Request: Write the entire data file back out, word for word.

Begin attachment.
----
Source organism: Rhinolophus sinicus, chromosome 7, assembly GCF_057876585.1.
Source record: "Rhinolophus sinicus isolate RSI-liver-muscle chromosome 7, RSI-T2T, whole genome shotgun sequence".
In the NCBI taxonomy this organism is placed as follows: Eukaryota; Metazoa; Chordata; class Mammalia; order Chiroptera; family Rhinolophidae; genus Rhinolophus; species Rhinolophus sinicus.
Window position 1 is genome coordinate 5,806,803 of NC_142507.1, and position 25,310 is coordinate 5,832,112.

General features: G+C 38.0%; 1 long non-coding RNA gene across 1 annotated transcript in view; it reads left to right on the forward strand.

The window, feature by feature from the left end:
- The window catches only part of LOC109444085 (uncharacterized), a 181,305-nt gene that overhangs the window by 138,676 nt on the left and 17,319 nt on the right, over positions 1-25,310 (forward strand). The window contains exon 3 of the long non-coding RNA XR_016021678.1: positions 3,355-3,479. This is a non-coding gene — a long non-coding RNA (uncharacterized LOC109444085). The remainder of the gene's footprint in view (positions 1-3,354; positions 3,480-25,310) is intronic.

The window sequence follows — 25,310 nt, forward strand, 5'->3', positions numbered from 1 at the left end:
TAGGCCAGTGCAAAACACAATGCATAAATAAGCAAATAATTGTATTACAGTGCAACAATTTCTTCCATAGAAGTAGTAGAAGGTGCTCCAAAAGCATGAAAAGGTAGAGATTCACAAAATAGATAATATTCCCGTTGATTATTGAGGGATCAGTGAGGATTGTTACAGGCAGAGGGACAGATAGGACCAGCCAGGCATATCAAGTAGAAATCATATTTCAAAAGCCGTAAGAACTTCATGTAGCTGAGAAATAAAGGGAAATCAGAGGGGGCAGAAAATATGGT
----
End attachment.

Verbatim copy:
Source organism: Rhinolophus sinicus, chromosome 7, assembly GCF_057876585.1.
Source record: "Rhinolophus sinicus isolate RSI-liver-muscle chromosome 7, RSI-T2T, whole genome shotgun sequence".
In the NCBI taxonomy this organism is placed as follows: Eukaryota; Metazoa; Chordata; class Mammalia; order Chiroptera; family Rhinolophidae; genus Rhinolophus; species Rhinolophus sinicus.
Window position 1 is genome coordinate 5,806,803 of NC_142507.1, and position 25,310 is coordinate 5,832,112.

General features: G+C 38.0%; 1 long non-coding RNA gene across 1 annotated transcript in view; it reads left to right on the forward strand.

The window, feature by feature from the left end:
- The window catches only part of LOC109444085 (uncharacterized), a 181,305-nt gene that overhangs the window by 138,676 nt on the left and 17,319 nt on the right, over positions 1-25,310 (forward strand). The window contains exon 3 of the long non-coding RNA XR_016021678.1: positions 3,355-3,479. This is a non-coding gene — a long non-coding RNA (uncharacterized LOC109444085). The remainder of the gene's footprint in view (positions 1-3,354; positions 3,480-25,310) is intronic.

The window sequence follows — 25,310 nt, forward strand, 5'->3', positions numbered from 1 at the left end:
TAGGCCAGTGCAAAACACAATGCATAAATAAGCAAATAATTGTATTACAGTGCAACAATTTCTTCCATAGAAGTAGTAGAAGGTGCTCCAAAAGCATGAAAAGGTAGAGATTCACAAAATAGATAATATTCCCGTTGATTATTGAGGGATCAGTGAGGATTGTTACAGGCAGAGGGACAGATAGGACCAGCCAGGCATATCAAGTAGAAATCATATTTCAAAAGCCGTAAGAACTTCATGTAGCTGAGAAATAAAGGGAAATCAGAGGGGGCAGAAAATATGGT